$91.5 Million Dollar Damage Award against Nursing Home Facility

A jury in Charleston, West Virginia awarded $91.5 million dollars in damages against a Heartland nursing home. The plaintiff, an 87 year-old woman, died from complications caused by severe dehydration after she was admitted to the Heartland home for only 3 weeks.

Tom Douglas, the plaintiff's son, said her stay in the home was intended to be temporary and would last until another bed opened up at a local nursing home. The lawsuit claimed that the nursing home failed to feed and properly care for Mr. Douglas' mother, resulting her death only hours after leaving the Heartland home. Mr. Douglas stated that before his mother entered Heartland, she could walk and talk. 3 weeks later she was confined to a wheelchair.

Nursing home abuse and neglect cases are litigated around the U.S. on an increasingly frequent basis. Sadly, most of the cases arise from the death of a loved one who was a resident at a nursing home facility.

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October 18, 2011

Sex Offenders Living in Kansas Nursing Homes; Illinois Legislation Combats the Threat

More than a dozen sex offenders live in Kansas nursing homes, the Wichita Eagle reported Sunday. Officials said there is not system in place to alert the facilities that the sex offenders are moving in.

The Kansas Bureau of Investigation report found that 19 of the 5,868 people in the sex offender registry listed nursing homes as their current residences. The sex offenders have been convicted of crimes that include indecent exposure and rape. Shockingly, 7 of the offenders lived in a single Wichita nursing home before being transferred to different facilities.

This news caused policy makers to consider implementing a system in which nursing homes will be made aware of any resident's status as a sex offender before they move into the facility. Another option is to build nursing homes specifically for aging sex offenders.

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October 14, 2011

Illinois Nursing Home Nurse Pleads Guilty to Criminal Neglect

Marty Himebaugh, dubbed the 'Angel of Death', plead guilty on Thursday to criminal neglect of a long-term care facility resident. Himebaugh worked at a Woodstock, Illinois, facility that has since changed ownership.

Himebaugh is accussed of arbitrarily administering morphine and anti-anxiety medications to patients at the Woodstock home. Prosecutors say that her conduct recklessly endangered the patients' lives by giving unprescribed medications and excessive levels of morphine.

An investigation by the Illinois Department of Public Health found that she gave the residents drugs to ensure that the nurses' had a quiet shift.

On at least one occassion, Himebaugh gave a resident Avitan. Avitan is a medication used to combat anxiety and the side-effects include drowsiness and decreased balance. The resident fell on his head and suffered from a head injury as a result of being given the Avitan.

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October 13, 2011

Illinois Nursing Home Care Act. Part 4: What are the Responsibilities of Nursing Homes?

We have already addressed many of the rights of residents under the Illinois Nursing Home Care Act. The Act not only establishes the basic rights of nursing home residents but also sets forth responsibilities of nursing home facilities. Many of the below listed responsibilities may seem common place however, any violation of these responsibilities is a serious matter.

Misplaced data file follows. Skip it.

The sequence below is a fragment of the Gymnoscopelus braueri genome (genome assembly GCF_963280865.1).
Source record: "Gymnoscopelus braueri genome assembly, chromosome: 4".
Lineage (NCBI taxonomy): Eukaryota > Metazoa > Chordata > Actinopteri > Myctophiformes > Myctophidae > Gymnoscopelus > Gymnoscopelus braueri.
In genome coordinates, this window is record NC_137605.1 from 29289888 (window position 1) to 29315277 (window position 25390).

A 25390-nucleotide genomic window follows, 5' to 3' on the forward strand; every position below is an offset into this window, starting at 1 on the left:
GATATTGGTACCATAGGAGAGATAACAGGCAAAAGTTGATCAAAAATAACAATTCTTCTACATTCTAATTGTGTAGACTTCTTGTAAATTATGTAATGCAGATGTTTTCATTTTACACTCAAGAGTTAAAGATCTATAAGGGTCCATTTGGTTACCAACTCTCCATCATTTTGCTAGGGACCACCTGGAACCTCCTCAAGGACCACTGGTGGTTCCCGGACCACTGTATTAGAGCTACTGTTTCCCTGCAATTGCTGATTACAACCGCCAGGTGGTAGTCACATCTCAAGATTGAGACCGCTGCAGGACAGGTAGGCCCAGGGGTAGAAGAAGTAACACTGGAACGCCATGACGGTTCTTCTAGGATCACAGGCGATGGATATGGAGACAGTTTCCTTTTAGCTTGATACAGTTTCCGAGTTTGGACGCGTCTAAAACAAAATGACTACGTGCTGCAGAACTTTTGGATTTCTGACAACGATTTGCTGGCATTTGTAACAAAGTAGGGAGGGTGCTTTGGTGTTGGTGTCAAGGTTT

Responsibilities of Nursing Home:

- A nursing home must always have a resident advisory counsel. The counsel is to be made up entirely of residents. The counsel must meet at least once a month and is intended to be a forum where residents can obtain and disseminate information, solicit and adopt recommendations for facility programs or improvements, and identify and recommend orderly solutions to problems.

- Records of all residents must remain confidential. All health records and documentations must remain completely confidential and cannot be released without consent of the resident or his or her guardian.

- A nursing home is required to have a system of policies and procedures. The polices and procedures must be written and available to all residents to staff members. It must include the procedure for the investigation and resolution of resident complaints. It must be clear and unambiguous. A written copy of the policies and procedures must be made available to every resident and representative.

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October 4, 2011

Chicago Area Budget Cuts Leave Transfer Patients at Risk

An Oak Park Charity hospital closed its doors to long-term care patients at the end of Summer 2011. The closure is blamed on the massive budget deficit that is plaguing Cook County.

The hospital was home to patients who required high levels of treatment and care. One such individual, Michael Yanul, was forced to transfer to a local area nursing home after the hospital shut down. Mr. Yanul had muscular dystrophy and required a ventilator to breathe. Mr. Yanul feared he would not survive the transfer and sadly, his fears became true.

Just three weeks after transferring to a local nursing home, Mr. Yanul died of pneumonia and a blood infection after a number of issues with his care arose at the home. Tom Yunal, Michael Yunal's brother, has filed a complaint against the nursing home claiming that the home lacked the necessary equipment to care for his brother and that the staff was not trained on how to care for him.

Transfers of this type are extremely complex and communication between the sending and receiving facilities are essential. Even minor changes in types of equipment used can prove fatal.